hustler finds a dupe and shows him some card sleights. He
informs him that there is a wealthy guy who loves to play cards.
The scammer says: “I can cheat this guy out of a lot of money,
but I need someone to work with me.” The dupe asks what he can
do to help. The hustler says: ”Every time I shuffle and deal,
you will win, so bet everything you have when I shuffle.
Also, I lost my ass at the horses last week, so you’ll need
$2,000, it will look like we have money. Remember, only bet high
when I do the dealing. After we take this guy to the cleaners,
we’ll split the money later. It can be as much as $10,000 a
piece for a night’s work. Not bad, eh?”
The dupe gets all excited and withdraws $2,000 and shows up at
the poker game. What he doesn’t know is the hustler and “the
wealthy guy” are working together. The game goes just like the
hustler promises; every time he shuffles, the dupe wins because
the “wealthy guy” folds. After hours of playing, the dupe is
winning the antes but he is only up $50. $50 isn’t much if you
are expecting to split $20,000.
This is when the hustlers take advantage. The “wealthy guy” can
also manipulate cards. When it’s his turn to deal, he stacks the
deck giving the dupe 4 queens and an ace, while giving himself 4
With 4 queens in his hand the dupe gets excited and raises the
bets until reaching his $2000. They turn over their hands and
the “wealthy guy” collects the money and leaves hastily. His
partner, the con man who started the whole thing, yells in anger
at the dupe: “I told you to bet only when I’m dealing the cards.
You blew it.” The dupe has just lost $2000 but feels lousy for
letting his partner down.
Afterwards the hustler and “the wealthy guy” meet and cut up the
Chalk One Up
This scam is often seen in European cities where “artists” make
exact replicas of classical paintings with colored chalk. They
tape paper to the sidewalk to draw on, all day long people show
their support by dropping tips or buying the finished replica.
What “chalk artists” really do is buy
color copy photos of classical paintings and chalk over a bunch
of them beforehand. On the street they act like they’re chalking
while collecting tips until someone buys one. Then they tape
another one down and start all over again.
The hustler goes up to the cashier and hands her a 10 dollar
bill for a pack of gum. Right when she gets the change out of
the register, he reaches into
his pocket and says: “I have the right change for the gum.” He
puts the change on the counter and says:
”Keep the ten I gave you and my change that you have in your
hand and give me back a twenty.”
there is a line behind the hustler, or if the cashier is
distracted at all, the hustler usually walks out with ten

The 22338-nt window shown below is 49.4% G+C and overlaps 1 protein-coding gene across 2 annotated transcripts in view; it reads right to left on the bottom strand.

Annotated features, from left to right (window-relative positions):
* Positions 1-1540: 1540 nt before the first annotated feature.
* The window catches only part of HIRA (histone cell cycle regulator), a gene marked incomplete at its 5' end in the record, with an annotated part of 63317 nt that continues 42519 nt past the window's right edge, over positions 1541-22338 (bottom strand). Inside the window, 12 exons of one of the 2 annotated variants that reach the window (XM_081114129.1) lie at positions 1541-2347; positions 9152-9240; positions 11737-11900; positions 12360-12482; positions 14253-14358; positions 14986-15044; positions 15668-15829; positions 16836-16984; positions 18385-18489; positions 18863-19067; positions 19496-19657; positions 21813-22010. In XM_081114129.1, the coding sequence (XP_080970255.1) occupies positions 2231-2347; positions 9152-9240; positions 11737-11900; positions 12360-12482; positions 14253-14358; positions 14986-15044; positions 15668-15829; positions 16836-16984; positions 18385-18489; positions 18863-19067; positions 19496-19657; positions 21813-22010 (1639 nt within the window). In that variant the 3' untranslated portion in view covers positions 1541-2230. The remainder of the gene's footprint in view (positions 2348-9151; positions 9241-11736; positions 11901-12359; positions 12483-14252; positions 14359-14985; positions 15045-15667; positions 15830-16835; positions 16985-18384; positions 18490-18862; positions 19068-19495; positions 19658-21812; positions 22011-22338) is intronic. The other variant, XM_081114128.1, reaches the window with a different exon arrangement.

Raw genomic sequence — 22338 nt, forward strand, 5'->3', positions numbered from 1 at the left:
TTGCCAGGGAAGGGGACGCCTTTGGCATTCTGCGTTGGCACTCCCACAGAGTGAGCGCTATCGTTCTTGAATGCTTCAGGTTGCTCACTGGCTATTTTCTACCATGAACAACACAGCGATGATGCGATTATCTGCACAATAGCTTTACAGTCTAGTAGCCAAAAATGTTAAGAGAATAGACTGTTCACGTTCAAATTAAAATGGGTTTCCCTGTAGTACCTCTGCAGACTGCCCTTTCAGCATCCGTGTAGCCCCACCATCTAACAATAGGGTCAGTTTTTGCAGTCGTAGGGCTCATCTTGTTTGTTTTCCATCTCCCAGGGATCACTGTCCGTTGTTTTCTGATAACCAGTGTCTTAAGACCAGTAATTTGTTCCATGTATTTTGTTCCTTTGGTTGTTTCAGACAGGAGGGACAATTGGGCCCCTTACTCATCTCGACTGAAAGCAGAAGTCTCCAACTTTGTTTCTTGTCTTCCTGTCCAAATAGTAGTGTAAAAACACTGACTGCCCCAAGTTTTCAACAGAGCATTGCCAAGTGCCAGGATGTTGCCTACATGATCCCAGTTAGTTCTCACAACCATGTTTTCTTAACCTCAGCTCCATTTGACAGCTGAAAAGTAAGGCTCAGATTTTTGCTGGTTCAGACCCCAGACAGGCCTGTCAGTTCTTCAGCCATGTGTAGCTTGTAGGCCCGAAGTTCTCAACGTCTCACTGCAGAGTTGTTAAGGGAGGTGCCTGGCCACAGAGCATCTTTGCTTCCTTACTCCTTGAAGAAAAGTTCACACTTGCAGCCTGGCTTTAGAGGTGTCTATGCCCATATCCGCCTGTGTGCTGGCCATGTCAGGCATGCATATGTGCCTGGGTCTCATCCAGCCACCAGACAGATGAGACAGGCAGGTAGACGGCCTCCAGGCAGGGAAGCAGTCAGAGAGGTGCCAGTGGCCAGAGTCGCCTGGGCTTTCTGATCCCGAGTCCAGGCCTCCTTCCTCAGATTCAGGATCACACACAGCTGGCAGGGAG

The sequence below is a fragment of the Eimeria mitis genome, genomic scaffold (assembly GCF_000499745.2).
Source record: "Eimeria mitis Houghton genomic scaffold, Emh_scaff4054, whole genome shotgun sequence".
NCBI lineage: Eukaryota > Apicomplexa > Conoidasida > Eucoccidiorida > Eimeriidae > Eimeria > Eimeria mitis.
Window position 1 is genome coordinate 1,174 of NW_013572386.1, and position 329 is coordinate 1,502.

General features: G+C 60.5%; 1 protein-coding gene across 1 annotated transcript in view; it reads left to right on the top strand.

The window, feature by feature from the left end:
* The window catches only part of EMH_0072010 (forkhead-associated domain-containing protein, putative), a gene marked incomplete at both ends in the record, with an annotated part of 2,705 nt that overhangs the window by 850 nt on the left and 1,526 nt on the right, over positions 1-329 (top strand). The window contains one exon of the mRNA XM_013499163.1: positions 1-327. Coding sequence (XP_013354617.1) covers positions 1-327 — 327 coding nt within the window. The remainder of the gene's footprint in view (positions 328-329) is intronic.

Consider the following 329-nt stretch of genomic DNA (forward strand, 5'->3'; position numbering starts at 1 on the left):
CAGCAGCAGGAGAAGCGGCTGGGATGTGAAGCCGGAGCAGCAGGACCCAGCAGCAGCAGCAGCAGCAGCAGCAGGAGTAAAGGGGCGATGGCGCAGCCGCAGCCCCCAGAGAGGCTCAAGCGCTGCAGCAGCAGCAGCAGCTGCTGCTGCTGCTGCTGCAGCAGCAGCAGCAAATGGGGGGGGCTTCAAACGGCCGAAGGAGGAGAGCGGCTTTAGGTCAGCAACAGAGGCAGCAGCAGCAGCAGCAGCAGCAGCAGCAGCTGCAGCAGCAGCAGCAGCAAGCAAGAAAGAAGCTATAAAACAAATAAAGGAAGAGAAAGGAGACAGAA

This is a short change technique used by crooked cashiers in a
wide variety of businesses. It works well especially in a bar. A
man pays for his drink with a 10 or 20 dollar bill. The crooked
bartender gives him the change with some coins and one dollar
bills. He counts them in front of the customer, straightening
the bills by tapping them on the bar, then he places them in a
neat pile in front him.
Now, the customer either puts the money in his pocket right
away, since he’s seen it counted, and is sure the amount is
accurate, or leaves it on the bar for future drinks.
What actually happens is the customer is being robbed right
before his eyes without knowing it.
While tapping the money on the bar to straighten the bills the
bartender secretly drops one on his side of the bar, which he
picks up later. If the drinker notices, the bartender says
”oops,” and returns the bill apologizing as if it were an
A Dog Called Unlucky
stranger shows up at a bar with a nice looking dog. He informs
the bartender that the dog is a rare breed. He says he is in
town for an important meeting and offers the bartender twenty
dollars to watch his dog for two hours. Before leaving, the
stranger reminds the bartender how valuable the dog is and to
take good care of it.
little later, another stranger comes in and shows great interest
in the dog, and asks the bartender if he can buy it. The
bartender refuses, telling him that the dog is not for sale. The
stranger keeps insisting and offers 600 dollars. He tells him
that he will come back in two hours to see if a deal can be
After the stranger leaves, the dog’s owner comes back with a
story about a horrible business meeting and now he’s broke. The
bartender, recalling the 600 dollar offer, sees a way to make a
profit and offers money for the dog. The stranger refuses,
saying it is too valuable and can’t accept the offer. But the
bartender insists anyway, until the dog owner agrees to sell the
dog for 300 dollars. The dog owner takes the money and meets up
with his partner, “the stranger,” a few blocks away to split the
money. The bartender
ends up with a 300 dollar mutt.
if a bartender does “The Oopsy” to you, get him back with “A Dog